An Overview of Indian Film

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An Overview of Indian Film *Prof. B.P.Mahesh Chandra Guru University of Mysore ** Mr.Nagaraja Murthy *** Mr.M.Dileep Kumar **** Mr.Gundappa Preamble Film is described as an effective and influencing medium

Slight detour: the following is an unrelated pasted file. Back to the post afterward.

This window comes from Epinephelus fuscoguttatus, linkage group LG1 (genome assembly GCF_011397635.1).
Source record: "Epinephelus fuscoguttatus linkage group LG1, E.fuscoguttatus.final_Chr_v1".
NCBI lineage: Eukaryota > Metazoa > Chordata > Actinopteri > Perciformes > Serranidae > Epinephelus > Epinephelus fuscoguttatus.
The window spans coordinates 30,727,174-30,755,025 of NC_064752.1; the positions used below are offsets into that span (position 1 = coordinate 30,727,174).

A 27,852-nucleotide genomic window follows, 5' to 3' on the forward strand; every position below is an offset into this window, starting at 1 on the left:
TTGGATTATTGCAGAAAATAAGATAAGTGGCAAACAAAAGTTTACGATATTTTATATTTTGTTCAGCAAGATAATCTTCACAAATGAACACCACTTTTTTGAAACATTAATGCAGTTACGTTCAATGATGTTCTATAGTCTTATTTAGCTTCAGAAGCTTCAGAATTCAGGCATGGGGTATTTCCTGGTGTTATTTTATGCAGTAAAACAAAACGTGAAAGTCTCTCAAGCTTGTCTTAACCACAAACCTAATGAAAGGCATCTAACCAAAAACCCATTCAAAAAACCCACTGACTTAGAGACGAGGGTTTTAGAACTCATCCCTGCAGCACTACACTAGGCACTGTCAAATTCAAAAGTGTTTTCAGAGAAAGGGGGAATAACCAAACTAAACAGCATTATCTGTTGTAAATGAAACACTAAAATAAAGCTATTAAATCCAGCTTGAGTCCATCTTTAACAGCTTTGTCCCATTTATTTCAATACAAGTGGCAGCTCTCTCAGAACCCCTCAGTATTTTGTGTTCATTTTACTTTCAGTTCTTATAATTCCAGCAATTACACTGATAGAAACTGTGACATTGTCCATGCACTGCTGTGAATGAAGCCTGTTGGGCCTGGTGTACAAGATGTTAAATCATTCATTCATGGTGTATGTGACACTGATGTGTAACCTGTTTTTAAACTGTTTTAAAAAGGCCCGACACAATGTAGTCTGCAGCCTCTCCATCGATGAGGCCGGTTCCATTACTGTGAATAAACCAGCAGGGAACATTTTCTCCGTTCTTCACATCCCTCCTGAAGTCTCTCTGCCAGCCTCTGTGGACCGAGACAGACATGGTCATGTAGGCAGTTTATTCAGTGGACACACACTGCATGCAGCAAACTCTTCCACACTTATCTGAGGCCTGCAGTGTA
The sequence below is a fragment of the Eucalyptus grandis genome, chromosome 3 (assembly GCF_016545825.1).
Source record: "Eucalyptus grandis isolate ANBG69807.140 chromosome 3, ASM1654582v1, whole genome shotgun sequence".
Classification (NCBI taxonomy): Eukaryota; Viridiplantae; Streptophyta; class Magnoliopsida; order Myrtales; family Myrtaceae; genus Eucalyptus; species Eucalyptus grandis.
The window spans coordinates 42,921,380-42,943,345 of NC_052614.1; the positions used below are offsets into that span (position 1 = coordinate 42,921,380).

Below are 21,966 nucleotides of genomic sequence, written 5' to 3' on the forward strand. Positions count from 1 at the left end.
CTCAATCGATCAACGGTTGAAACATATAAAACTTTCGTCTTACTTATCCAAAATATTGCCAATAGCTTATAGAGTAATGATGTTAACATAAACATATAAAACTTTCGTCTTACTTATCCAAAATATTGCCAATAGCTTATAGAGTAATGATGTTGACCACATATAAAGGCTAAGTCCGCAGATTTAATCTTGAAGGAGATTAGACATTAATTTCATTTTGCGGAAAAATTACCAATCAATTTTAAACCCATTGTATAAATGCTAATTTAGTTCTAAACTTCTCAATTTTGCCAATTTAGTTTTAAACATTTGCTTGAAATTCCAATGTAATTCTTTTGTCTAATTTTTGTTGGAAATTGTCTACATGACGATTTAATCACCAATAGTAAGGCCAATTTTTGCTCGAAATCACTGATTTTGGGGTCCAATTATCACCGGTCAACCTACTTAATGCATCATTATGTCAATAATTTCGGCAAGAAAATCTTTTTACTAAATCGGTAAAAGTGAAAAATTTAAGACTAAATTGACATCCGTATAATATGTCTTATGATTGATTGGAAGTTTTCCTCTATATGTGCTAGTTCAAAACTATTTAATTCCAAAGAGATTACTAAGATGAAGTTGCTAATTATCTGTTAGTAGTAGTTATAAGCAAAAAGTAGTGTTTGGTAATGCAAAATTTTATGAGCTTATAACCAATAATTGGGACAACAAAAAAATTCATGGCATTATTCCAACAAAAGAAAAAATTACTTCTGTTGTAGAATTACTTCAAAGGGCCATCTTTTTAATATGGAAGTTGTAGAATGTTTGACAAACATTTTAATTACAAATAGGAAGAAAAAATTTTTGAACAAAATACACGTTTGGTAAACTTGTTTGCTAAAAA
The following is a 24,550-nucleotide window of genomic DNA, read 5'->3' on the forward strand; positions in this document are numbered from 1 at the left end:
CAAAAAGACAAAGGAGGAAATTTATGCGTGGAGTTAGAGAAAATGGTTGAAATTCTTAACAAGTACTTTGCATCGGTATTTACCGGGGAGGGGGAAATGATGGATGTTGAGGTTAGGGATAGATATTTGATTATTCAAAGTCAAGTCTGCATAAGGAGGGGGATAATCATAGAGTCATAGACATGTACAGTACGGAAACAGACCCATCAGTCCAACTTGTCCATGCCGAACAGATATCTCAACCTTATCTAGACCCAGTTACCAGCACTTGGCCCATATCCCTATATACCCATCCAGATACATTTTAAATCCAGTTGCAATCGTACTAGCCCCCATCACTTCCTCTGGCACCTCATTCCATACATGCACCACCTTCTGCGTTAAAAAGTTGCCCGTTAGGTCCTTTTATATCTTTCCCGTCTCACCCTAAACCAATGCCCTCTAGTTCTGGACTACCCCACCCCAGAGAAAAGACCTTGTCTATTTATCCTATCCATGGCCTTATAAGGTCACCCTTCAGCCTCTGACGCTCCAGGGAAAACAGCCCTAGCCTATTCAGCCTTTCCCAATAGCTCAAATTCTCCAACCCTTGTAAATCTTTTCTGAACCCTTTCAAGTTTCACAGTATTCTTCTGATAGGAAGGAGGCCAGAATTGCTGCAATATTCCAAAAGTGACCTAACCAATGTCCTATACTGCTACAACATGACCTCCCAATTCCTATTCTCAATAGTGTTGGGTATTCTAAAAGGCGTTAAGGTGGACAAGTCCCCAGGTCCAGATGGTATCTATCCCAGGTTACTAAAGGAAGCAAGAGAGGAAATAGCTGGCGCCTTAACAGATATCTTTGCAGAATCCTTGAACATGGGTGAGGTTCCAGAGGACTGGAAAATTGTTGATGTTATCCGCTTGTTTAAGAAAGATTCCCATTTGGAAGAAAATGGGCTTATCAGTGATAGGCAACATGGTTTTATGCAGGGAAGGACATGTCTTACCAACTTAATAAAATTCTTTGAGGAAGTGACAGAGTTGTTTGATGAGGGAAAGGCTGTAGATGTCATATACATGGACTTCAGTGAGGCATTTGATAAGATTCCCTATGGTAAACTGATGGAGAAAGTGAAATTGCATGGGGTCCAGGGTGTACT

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An Overview of Indian Film *Prof. B.P.Mahesh Chandra Guru University of Mysore ** Mr.Nagaraja Murthy *** Mr.M.Dileep Kumar **** Mr.Gundappa Preamble Film is described as an effective and influencing medium of communication in modern society. The latest technological innovations and production techniques have enriched the capacity of the film medium as an audio-visual medium of communication. It is so much blended with a mass appeal as no other medium can shift or replace its space. Indian cinema tends to expose the contradictions of Indian society and turns out to be a process which spurt momentary illusions and satisfaction to its spectators and acts as a defensive mechanism of the public. India has emerged as a media super power over a period of time and India produces largest number of news reels, documentaries and films in the world. Film industry has grown commendably over a period of time in India. India produces largest number of news reels, documentaries and feature films in the world according to the latest statistics. In this paper an overview of Indian film is presented on the basis of review of relevant literature. Film industry has grown commendably over a period of time in India. India produces largest number of news reels, documentaries and feature films in the world according to the latest statistics *Professor, Department of Studies in Communication and Journalism, University of Mysore, Manasagangothri, Karnataka, India, Mob ** Research Scholar, Department of Studies in Communication and Journalism, University of Mysore, Manasagangothri, Karnataka, India, ***RGNF Research Scholar, Department of Studies in Communication and Journalism, University of Mysore, Manasagangothri, Karnataka, India, **** Research Scholar, Department of Studies in Communication and Journalism, University of Mysore, Manasagangothri, Karnataka, India, Early Indian Cinema The Lumiere brothers came over to India in 1896 and exhibited some films for the benefit of publics. Some foreign film makers also visited India during the last decade of 19th century and produced some films after visiting some places of historical and natural significance. Prominent among those films include Coconut Fair (1897), Our Indian Empire (1897), A Panorama of Indian Scenes and Possession (1898), Poona Races (1898) etc. In Mumbai Sukhram Bhatwadekar exhibited a film in 1897 on the basis of a wrestling match. He also produced a film in 1901 on the basis of a felicitation ceremony organized in honour of Paranjepe who exhibited great talent in Mathematics examination held at Cambridge University. It has been documented as the first information film by Barnow and Krishnamurthy. In Kolkatta, Hiralal Sen purchased a camera on the produced some films based on theatre performance in In 1899, Harishchandra Bhatwadekar produced a film called Wrestlers and exhibited it publicly. In 1900, F.B.Thanawala made two films namely Splendid New View of Bombay and Taboot Procession which attracted public attention. Bhatwadekar also made a film on the Delhi durbar of Lord Curzon in In 1910, Jem Shetji Premji Madan actively involved in film production, distribution and exhibition activities in Calcutta. He established a theatre in 1907 namely Elphinston Picture Palace which is known as the first Indian film theatre. Another businessman Abdul Yusuf Ali also worked as a film distributor during In Bombay and Calcutta some documentary films and news reels were produced by the film makers during this period. Madan produced the first Indian film called Pundalik in 1912 after availing the technical assistance from a British man. Era of Mooki Films The historians have considered Maharashtra as the motherland of Indian film industry. D.G.Phalke is known as the founding father of Indian film industry. He had obtained formal training in arts, music, acting, architecture and photography. He had also studied in details the book entitled ABC of Cinematography authored by Cicil Hepworth. He also visited England and obtained practical training in the art and craft of film making. He produced the first Indian feature film called Raja Harishchandra. Phalke went to Nasik and established Hindustan Film Company and produced films like Sri Krishna Janma, Mohini Bhasmasura, Satyavan Savitri, Lankadahan, Kalimardhan, Setu Bandhan and so on. He produced about 45 feature films and 16 small films during and provided a solid foundation for the growth of Indian film industry. Another producer Baburao Painter was greatly influenced by the cinematic works of Phalke and established Maharashtra Film Company which contributed about 200 film technicians. Ardeshir Irani established the Imperial Film Company in 1926 and produced several Mooki films in India. He also promoted a good number of talented film makers and directors. Later on Chandulal Grover established another company namely Ranajit in Mumbai and produced about 100 films. Himamshu Roy and Devikarani established Bombay Talkies and trained a good number of film makers and technicians in India. In the decade of 1930, film industry was expanded in Maharashtra, Bengal, Orissa, Andhra, Mysore and Madras states. The British administrators constituted a committee under the chairmanship of T.Rangachariar to exam in the status and problems of Indian film industry. There were many British and Indian members who worked in this committee and recommended certain measures for the improvement of Indian film industry in India. In the decade of 1930s, Mumbai, Calcutta, Madras and Bangalore cities emerged as prominent film making centres of the country. About 1300 films were made in the country during in Hindi, Marati, Bengali, Oriya, Telugu, Tamil and Kannada languages. The first Indian talkie film Alam Ara was produced in 1931 by Ardeshir Irani. During this period, 249 Tamil films, 134 Bengali films, 89 Telugu films, 87 Marati films and 9 Kannada films were produced. Prominent films of this period include - Bhakta Prahlada (1931), Kalidas (1931), Chandidas (1932), Indra Sabha (1932), Poorna Bhagat (1933), Devdas (1935), President (1937), etc. Madras city also grew well as a prominent film making centre in South India. In the beginning, a good number of mythological, historical and social films were produced in the country. The Mooki films were given local captions in order to facilitate better understanding among the audience in different parts of the country. G.Venkatasubbaih (1996) observes: The very name of mooki films became very popular after the emergence of talki films in India. Before that, mooki films were known as bioscope films in the country. The mooki films were mostly based on important theatre plays and the theatre personalities dominated the early stage of Indian film making. G.Paramesh (1995) writes: In the beginning there was a close relationship between theatre and film world. The early films simply depicted the theatre culture, contents and performance in the country. The audience saw the theatre performance on the screen mostly. The scholars had termed the film making as an integrated exercise of theatre, literature and fine arts. In the age of mooki films, about 1000 films were made in India. Unfortunately, most of the films are not documented for public exhibition and understanding due to non-availability of technological devices. The Indian film maker also borrowed the film making techniques of their western counterparts. Most of the films were produced in Bombay, Calcutta and Madras. The prominent film producers of this period include Phalke, Ganguli, Painter, Chandulal and Nataraj Modaliyar and others. The British administrators enacted the film regulations in order to prevent the production of unhealthy films in India. Era of Talkie Films A new age of talkie films began in India in Ardeshir Irani produced the first talkie film namely Alam Ara in About 200 mooki films were produced during this year in India. Thoraval (2000) observes: Indian theatre had remarkable influence on Indian film industry. Most of the film actors of the first generation were basically popular theatre personalities. The Indian folk theatre forms namely Jatra of Bengal, Tamasha of Maharashtra, Kathakkali of Kerala, Krishnaleela of Uttar Pradesh, Bhavani Bhavai of Gujarat, Yakshagana of Karnataka etc, had an impact on Indian early films. The Hollywood films of America were exhibited in India before the advent of talkie films. In the decade of 1930s, Prabhat Film Company, Modern Theatres, Bombay Talkies, Imperial Film Company, Wadia Movie tone, New Theatre Company, Madras Studios and other companies played a major role in the production of films. During Ardeshir Irani, V.Shantaram, Himamshu Roy, Wadia brothers, K.C.Barua, Bimal Roy, K.Subramanyam and others were the prominent film makers. Important films of this period include Alam Ara (1931), Kalidas (1931), Toofan Mail (1932), Chandidas (1932), Indrasabha (1932), Devdas (1935), Jai Bharat (1936), Amarjyothi (1936), Santa Tukharam (1936), Santa Jnaneshwar (1940), Dancer (1940), Gopalkrishna (1948) etc. Most of the films were made in Hindi, Marati, Bengali, Gujarati, Tamil, Telugu, Kannada and Malayalam languages during this period. The decade of 1940s witnessed remarkable growth of Indian film industry. Babukhan, Sohrab Modi, Master Vinayaka, Devaki Bose, P.C.Barua, Bimal Roy, Pritwi Raj Kapur, N.S.Vasan, K.Subramanyam, P.Pullaiah became prominent film makers and directors of this period. Star system, formula film and black money affected the Indian film industry, comments Keval J.Kumar (2008:182). New organizations like A.R. Kardar s Kardar Studio, V.Shantaram s Rajkamal Kalamandir Studio, Mehboob Khan s Mehboob Studio, Rajkapur s R.K.Studio etc, became prominent film making companies. The Government of India also established Films Division in 1949 in order to promote quality oriented films in the country. Prominent films of this period include K.A.Abbas s Journey of Doctor Kotnis and Dharti ke Lal, Rajkapur s Barsat, Sohrab Modi s Pukar, Sister and Roti, Wadia brothers Jungle Queen and Delhi Express, Nadakarni s Haridas, P.Pullaiah s Dharmapatni, Rajachandrashekar s Ashok Kumar, T.R.Raghunath s Kannagi, Meyappan Chettiyar s Nam Iruvar, A.S.A.Swamy s Velaikari, Sundaram s Mantrikumari, Pendarkar s Meet Bhakar, Subbaiah Naidu s Vasanta Sena, Gubbi Veeranna s Jeevana Nataka, K.Subramanya s Bhakta Prahlada,K.R.Sharma s Mahabhakte Hemareddy Mallamma, M.A.N.Iyengar s Sati Tulasi etc. The prominent film makers of this period were Bimal Roy, Rajkapur, Gurudat, V.Shantaram, Mehboob Khan, Nadakarni, P.Pullaiah, Rajachandrashekar, Meyappan Chettiyar, Gubbi Veeranna, Kemparaja Urs and others. Indian Films in the Post-Independence Era The Indian films grew well statistically and qualitatively in the post-independence period. The film industry also grew on the basis of box office economics. Colour films also dominated the Indian films during this period. Despite large number of commercial films some film makers made earnest efforts towards making creative films. Satyajit Ray, Gurudat, Devanand, Rajkapur, Shantharam, Mehboob Khan and other committed and creative directors gave a new dimension to Indian films. Kundanlal Sehgal, Pankaj Malik, K.C.Day, Lathamangeshkar, Asha Bhosley and other talented singers also enriched the Indian film industry through their creative ventures. In the decade of 1950s, Sohrab Modi s Jhansi Ki Rani, Shantaram s Janak Janak Payal Baje, Satyajit Ray s Pather Panchali, Aparajito, Apoor Sansar and Jalsagar, Mehboob Khan s Mother India, Rajkapur s Awara and Sri 420, Gurudat s Kagaz ke Pool, Bazi and Pyasa, Bimal Ray s Do Bhiga Jamin, K.Asif s Moghal-e-Azam, Pendarkar s Chatrapati Shivaji, Vasan s Mr.Sampath, Ramulu Naydu s Azad,Ananthamane s Sangthe Eka, Kemparaj Urs Shani Mahatme, Honnappa Bhagavatar s Pancharathna, Pattabhi s Haribhakta, Nagendra Rao s Premada Putri, B.R.Panthulu s School Master and films became the hit films. Creative acting, melodious music, effective photography, qualitative direction, luxurious sets and other aspects enriched the quality and status of Indian films in 1950s. In the decade of 1960s, Bollywood and regional films grew very well in the country because of the technological advancements and creative ventures. Film shooting took place in India and abroad. The Second International Film Festival was organized in Delhi in The Government of India also established National Film Archives of India in The National Film Development Corporation also came into existence in order to promote new cinema in the country. Prominent films of 1960s include Gurudat s Sahib Bibi Aur Gulam, Satyajit Ray s Charulatha and Pakiza, K.A.Abbas Shahar Aur Sapna, Vijay Anand s Hum Dono, Devanand s Guide, B.R.Chopra s Khanun, Yash Chopra s Dharmaputra, Nitin Bose s Ganga Jamuna, Rajkapur s Sangam, B.R.Panthulu s Katta Bomman and Kittur Rani Chennamma, G.V.Iyer s Ranadhira Kantirava, B.S.Ranga s Amarashilpi Jakanachari, N.Lakshminarayan s Nandi and Uyyale, Puttanna Kanagal s Bellimoda and Gejjepooje, Pattabhi Ramareddy s Samskara, Hamsageete, Chomanadudi, Akrosh and so on. Mrunal Sen produced India s first new wave film called Bhuvan Shome and created a history in the country. Several new wave films were also produced in other regional languages during this period. In the decade of 1970s, new experiments were conducted by the progressive film makers in India. During this period, India emerged as the top most film producing country. The Government of India also formulated new censorship regulations and placed certain reasonable restrictions on the film makers. A good number of new wave films were produced in the country. The Indian film industry earned international recognition through the creative works of eminent and committed film makers like Satyajit Ray, Ritwik Ghatak, Mrunal Sen, Girish Karnad, Puttanna Kanagal, Girish Kasaravally, P.Lankesh, Prema Karanth, B.V.Karanth, Shyam Benagal, Adoor Gopalakrishnan, K.Balachandar, Mahendran, Maniratnam, Dadakondke, Patavardhan, Sumitra Bhavai, Nagabharana, M.S.Satyu and others. In particular, the National Film Development Corporation played a decisive role in promoting parallel cinema in India. During this decade, 70mm films were also made across the country. Many prominent artists ruled the roost and enriched the status of Indian film industry. They include Amitab Bachchan, Sanjiv Kumar, Rajesh Khanna, Shashikapur, Dharmendra, Hemamalini, Rekha, Shabana Ajmi, Rajkumar, N.T.Ramarao, M.G. Ramachandran, Nageshwar Rao, Shivaji Ganeshan, Udaya Kumar, Kalyan Kumar, Jayanti, B.Sarojadevi, Kalpana, Lakshmi and others. Prominent films of the decade include Dastak (1971), Mera Nam Joker (1971), Vamsha Vruksha (1971), Kasturi Nivasa (1971), Sharapanjara (1971), Seeta Aur Geeta (1972), Bangarada Manushya (1972), Babby (1973), Ankur (1973), Garam Hava (1973), Kadu (1973), Uttarayanam (1974), Hamsageete (1974), Chomanadudi (1974), Dharmatma (1975), Mutyala Muggu (1975), Deevar (1975), Sholey (1975), Chotisibat (1975), Chit Chor (1976), Swamy (1977), Satyam Shivam Sundaram (1978), Amar Akbar Anthoni (1977), Bhomika (1977), Swayamvaram (1977), Vayadinile (1977), Ghatashraddha (1977), Bhagyavantharu (1977), Dooratwa (1978), Mukhaddhar ke Sikhandar (1978), Khurbani (1978), Udaripookal (1979), Junoon (1979), Aparoopa (1979), Harijan (1980), Ma Bhoomi (1980), Shan (1980) and so on. Formula Films In the decade of 1980s, the commercial films were produced in large number in order to entertain the masses and generate income. Most of the films glorified sex, romance, violence, dance, music and other ingredients. There was migration of artists and technicians from regional cinema to Hindi cinema. Market forces also controlled the Indian film industry. The underworld dons also invested money on film sector and commercialized the process of film making in India. There was visible deteriation of the quality of Indian cinema during 1980s. Despite certain drawbacks and limitations, some hit films were produced by the commercial and new wave film makers in the country. Prominent among the films include Shankarabharanam (1981), Nasib (1981),Kalyug (1981), Umaravo Jan (1981), Sil Sila (1981), 36 Chowrangi Lane (1981), Vijeta (1982), Seeta Rathi (1982), Ranganayaki (1982), Bara (1982), Cooly (1983), Ardhasatya (1983), Phaniyamma (1983), Party (1984), Saramsh (1984), Sagar (1985), Chidambaram (1985), Papori (1985), Masanada Hoovu (1985), Bettada Hoovu (1985), Manthan (1986), Nukkad (1986), Mirch Masala (1986), Izat (1987), Masoom (1987), Antarjali Yatra (1987), Halodhiyaa Choraye Bhoodan (1987), Pushpaka Vimana (1987), Nayagan (1987), Khayamat Se Khayamat (1988), Salam Bombay (1988), Khayal gadha (1988), Hiralal (1988), Tabarana Kathe (1988), Chandaneer (1989), Kanna (1989), Ankusham (1989), Lekin (1990), etc. During this period many creative directors brought international recognition to the Indian cinema through their committed works. Prominent among them include Deepa Mehta, Meera Nayar, Kalpana Ajmi, Sayi Paranjape, Vijay Mehta, Shekar Kapur, Mahesh Bhat, Ketan Mehta, Prakash Zha, Girish Kasaravally, Maniratnam, John Abrahman, Satyajit Ray, Mrunal Sen, Shyam Benagal, Adoor Gopalakrishnan, P.Lankesh and others. Amitab Bachchan, Kamala Hasan, Rajani Kanth, Chiranjivi, Vishnuvardhan, Mummati, Nasiruddin Shah, Shashikapur, Rishi Kapur, Shabana Ajmi, Smita Patil, Dimpal Kapadia, Sridevi, Malasri and other artists were highly popular in the country in the 1980s. During 1990s, the National Democratic Alliance Government gave the status of industry to Indian films and enabled the nationalized banks and insurance companies to extend financial assistance to the film makers. A new era of remake of films began during this period. Most of the films were commercial films which were made with a view to make money. A second innings of new wave cinema also began during this period. Sharukh Khan, Salman Khan, Sanjay Dat, Govinda, Chiranjivi, Rajanikanth, Kamala Hasan, Juhi Chawla, Madhuri Dixit, Urmila Matondkar, Kajol, Shilpa Shetty, Ravina Tandon, Monisha Koirala, Shivaraj Kumar and others were the prominent artists of this period. The hit films of 1990s include Vijay Kondkey s Maherchi Sadi (1991), Ketan Mehta s Maya Mem Nab (1992) and Roja (1992), Kalpana Ajmi s Rudali (1992), Sayeed Mirja s Sardar (1993), Darr (1993) and Nasim (1995), Vijaya Tandon s Kachehari (1993), Govind Nihalani s Dhrohakal (1994), Shekar Kapur s Bandit Queen (1994) and Ham Apke Hai Kaun (1994), Jabbar Patel s Mukta (1994), Nagabharana s Akasmika (1994) and 1942-A Love Story (1994), Adoor Gopalakrishna s Katha Purusham (1995), Maniratnam s Bombay (1995), Ram Gopal Verma s Rangeela (1995) and Dilwale Dulhaniya Le Jayange (1995), Girish Kasaravally s Mane (1996) and Tayi Saheba (1998), Jayapatavardhan s Manooski (1996) and Senani (1996), Basuchatarji s Swamy (1997), Dil To Pagal Hai (1997) and Pardesh (1997), Meeranayar s Kamasutra (1997), Govinda Nihalani s HajarChowrasi Key Maa (1997), Kumar Sahani s Char Adhyay (1997) and Sarkar Nam(1997), Gupt (1997) and Satya (1998), Lohit Das Bhoota Kannadi (1998), Jayaraj s Kaliyatam (1998), Shyam Benegal s, Samar (1998), Jabbar Patel s Dr.Baba Saheb Ambedkar (1999) and Ham Dil Dhe Chuke Sanam (1999), Deepa Mehta s Water (2000), P.Sheshadri s Munnudi (2000), Kamalahasan s Hey Ram (2000), Mohabbaten (2000) and Kahona Pyar Hai (2000) etc. Television also gave a tough challenge to the film industry in the decade of 1990s. Bollywood and regional films were produced in good number in the country. The new wave films were screened in the international film festivals. During about 800 commercial and new wave films were screened in the country. The film makers in India followed the middle path and striked a balance between the sociology and economics of film making in the country. New Millennium Films the 21st century offers plenty of opportunities to the Indian film makers. Several creative director